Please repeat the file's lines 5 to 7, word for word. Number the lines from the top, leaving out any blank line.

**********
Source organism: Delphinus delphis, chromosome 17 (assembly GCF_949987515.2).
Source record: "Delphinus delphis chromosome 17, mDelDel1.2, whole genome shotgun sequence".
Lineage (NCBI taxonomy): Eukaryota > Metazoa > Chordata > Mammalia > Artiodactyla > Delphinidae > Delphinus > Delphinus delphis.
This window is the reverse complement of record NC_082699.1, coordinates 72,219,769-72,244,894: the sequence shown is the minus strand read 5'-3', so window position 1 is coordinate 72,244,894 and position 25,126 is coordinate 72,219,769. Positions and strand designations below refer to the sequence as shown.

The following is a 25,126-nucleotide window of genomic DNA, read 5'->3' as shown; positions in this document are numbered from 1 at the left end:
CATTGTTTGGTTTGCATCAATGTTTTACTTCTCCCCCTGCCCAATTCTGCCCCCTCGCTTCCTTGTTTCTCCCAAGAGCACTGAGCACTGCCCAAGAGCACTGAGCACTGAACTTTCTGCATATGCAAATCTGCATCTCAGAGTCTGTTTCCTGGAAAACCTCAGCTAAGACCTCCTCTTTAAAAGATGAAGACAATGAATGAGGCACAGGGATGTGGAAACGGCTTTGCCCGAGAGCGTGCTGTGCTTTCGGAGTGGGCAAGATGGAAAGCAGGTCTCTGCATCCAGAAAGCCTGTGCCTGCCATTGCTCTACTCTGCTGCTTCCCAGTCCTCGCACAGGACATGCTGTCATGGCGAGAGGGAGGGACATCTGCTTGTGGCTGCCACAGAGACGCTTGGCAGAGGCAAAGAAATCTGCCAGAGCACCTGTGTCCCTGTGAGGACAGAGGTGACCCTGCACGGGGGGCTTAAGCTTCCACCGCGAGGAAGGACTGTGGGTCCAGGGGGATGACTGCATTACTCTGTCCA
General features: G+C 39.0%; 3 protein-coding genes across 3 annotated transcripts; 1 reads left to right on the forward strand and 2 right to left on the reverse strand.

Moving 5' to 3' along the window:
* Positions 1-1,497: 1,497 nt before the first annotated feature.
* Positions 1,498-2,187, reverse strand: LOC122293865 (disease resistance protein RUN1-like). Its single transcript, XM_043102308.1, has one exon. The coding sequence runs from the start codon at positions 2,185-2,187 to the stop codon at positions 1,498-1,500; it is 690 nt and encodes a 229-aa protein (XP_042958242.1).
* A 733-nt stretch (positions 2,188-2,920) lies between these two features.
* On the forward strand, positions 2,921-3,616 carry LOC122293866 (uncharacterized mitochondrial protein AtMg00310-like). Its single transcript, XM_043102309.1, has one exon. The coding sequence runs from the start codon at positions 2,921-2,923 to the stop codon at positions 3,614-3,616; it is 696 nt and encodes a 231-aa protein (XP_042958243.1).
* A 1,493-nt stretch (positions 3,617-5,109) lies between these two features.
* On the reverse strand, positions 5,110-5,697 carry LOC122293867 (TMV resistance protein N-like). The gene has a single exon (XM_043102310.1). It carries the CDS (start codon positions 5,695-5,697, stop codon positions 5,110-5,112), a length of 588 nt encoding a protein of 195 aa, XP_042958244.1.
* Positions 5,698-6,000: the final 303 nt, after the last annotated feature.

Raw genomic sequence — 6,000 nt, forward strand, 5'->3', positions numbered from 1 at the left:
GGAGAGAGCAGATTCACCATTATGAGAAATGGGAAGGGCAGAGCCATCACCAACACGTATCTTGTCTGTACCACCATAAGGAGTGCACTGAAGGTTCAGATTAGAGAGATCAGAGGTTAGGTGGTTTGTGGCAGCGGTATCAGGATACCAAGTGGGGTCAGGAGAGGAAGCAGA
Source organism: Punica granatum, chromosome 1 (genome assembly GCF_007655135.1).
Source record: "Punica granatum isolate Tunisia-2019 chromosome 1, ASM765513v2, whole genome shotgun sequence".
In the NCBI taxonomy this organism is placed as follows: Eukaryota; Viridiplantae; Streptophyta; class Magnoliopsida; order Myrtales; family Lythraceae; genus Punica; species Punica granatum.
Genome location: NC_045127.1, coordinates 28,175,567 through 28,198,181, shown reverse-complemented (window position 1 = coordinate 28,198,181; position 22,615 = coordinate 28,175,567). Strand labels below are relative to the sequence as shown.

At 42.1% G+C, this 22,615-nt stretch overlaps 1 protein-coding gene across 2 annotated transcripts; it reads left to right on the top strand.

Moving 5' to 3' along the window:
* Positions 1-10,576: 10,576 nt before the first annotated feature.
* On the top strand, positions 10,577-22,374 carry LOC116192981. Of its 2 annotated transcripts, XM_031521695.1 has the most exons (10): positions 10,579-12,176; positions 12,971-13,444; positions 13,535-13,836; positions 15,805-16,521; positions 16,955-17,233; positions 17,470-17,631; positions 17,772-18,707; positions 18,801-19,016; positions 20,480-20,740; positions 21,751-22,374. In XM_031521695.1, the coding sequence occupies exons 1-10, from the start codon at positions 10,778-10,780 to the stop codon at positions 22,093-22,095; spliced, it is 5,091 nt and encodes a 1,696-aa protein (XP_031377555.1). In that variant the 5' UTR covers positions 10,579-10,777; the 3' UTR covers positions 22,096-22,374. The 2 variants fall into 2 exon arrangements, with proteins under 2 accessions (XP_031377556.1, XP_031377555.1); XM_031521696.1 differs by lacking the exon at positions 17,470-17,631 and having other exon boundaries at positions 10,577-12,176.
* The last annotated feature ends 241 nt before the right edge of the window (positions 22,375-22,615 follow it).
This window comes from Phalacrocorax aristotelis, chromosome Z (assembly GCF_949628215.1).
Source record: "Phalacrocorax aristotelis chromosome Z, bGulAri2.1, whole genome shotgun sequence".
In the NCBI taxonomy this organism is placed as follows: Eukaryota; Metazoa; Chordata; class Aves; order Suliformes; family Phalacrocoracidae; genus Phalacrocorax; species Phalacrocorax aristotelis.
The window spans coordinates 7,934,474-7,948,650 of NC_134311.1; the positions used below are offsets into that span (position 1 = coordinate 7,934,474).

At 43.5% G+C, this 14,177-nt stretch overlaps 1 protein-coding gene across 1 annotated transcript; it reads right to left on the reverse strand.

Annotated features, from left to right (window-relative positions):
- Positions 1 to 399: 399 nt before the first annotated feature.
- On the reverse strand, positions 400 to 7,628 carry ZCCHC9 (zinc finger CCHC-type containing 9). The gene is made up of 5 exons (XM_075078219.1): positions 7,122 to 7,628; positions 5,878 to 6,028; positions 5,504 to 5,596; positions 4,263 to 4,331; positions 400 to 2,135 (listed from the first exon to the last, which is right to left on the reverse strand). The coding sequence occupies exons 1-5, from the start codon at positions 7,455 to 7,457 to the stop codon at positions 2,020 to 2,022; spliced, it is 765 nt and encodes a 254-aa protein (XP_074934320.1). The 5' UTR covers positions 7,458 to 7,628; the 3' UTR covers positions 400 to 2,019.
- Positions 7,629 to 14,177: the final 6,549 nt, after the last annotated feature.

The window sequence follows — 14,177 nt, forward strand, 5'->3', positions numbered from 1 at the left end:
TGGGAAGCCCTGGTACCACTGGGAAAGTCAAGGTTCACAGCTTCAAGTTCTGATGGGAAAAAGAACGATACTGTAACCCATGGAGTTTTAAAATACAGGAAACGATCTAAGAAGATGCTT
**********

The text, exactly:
The following is a 25,126-nucleotide window of genomic DNA, read 5'->3' as shown; positions in this document are numbered from 1 at the left end:
CATTGTTTGGTTTGCATCAATGTTTTACTTCTCCCCCTGCCCAATTCTGCCCCCTCGCTTCCTTGTTTCTCCCAAGAGCACTGAGCACTGCCCAAGAGCACTGAGCACTGAACTTTCTGCATATGCAAATCTGCATCTCAGAGTCTGTTTCCTGGAAAACCTCAGCTAAGACCTCCTCTTTAAAAGATGAAGACAATGAATGAGGCACAGGGATGTGGAAACGGCTTTGCCCGAGAGCGTGCTGTGCTTTCGGAGTGGGCAAGATGGAAAGCAGGTCTCTGCATCCAGAAAGCCTGTGCCTGCCATTGCTCTACTCTGCTGCTTCCCAGTCCTCGCACAGGACATGCTGTCATGGCGAGAGGGAGGGACATCTGCTTGTGGCTGCCACAGAGACGCTTGGCAGAGGCAAAGAAATCTGCCAGAGCACCTGTGTCCCTGTGAGGACAGAGGTGACCCTGCACGGGGGGCTTAAGCTTCCACCGCGAGGAAGGACTGTGGGTCCAGGGGGATGACTGCATTACTCTGTCCA
General features: G+C 39.0%; 3 protein-coding genes across 3 annotated transcripts; 1 reads left to right on the forward strand and 2 right to left on the reverse strand.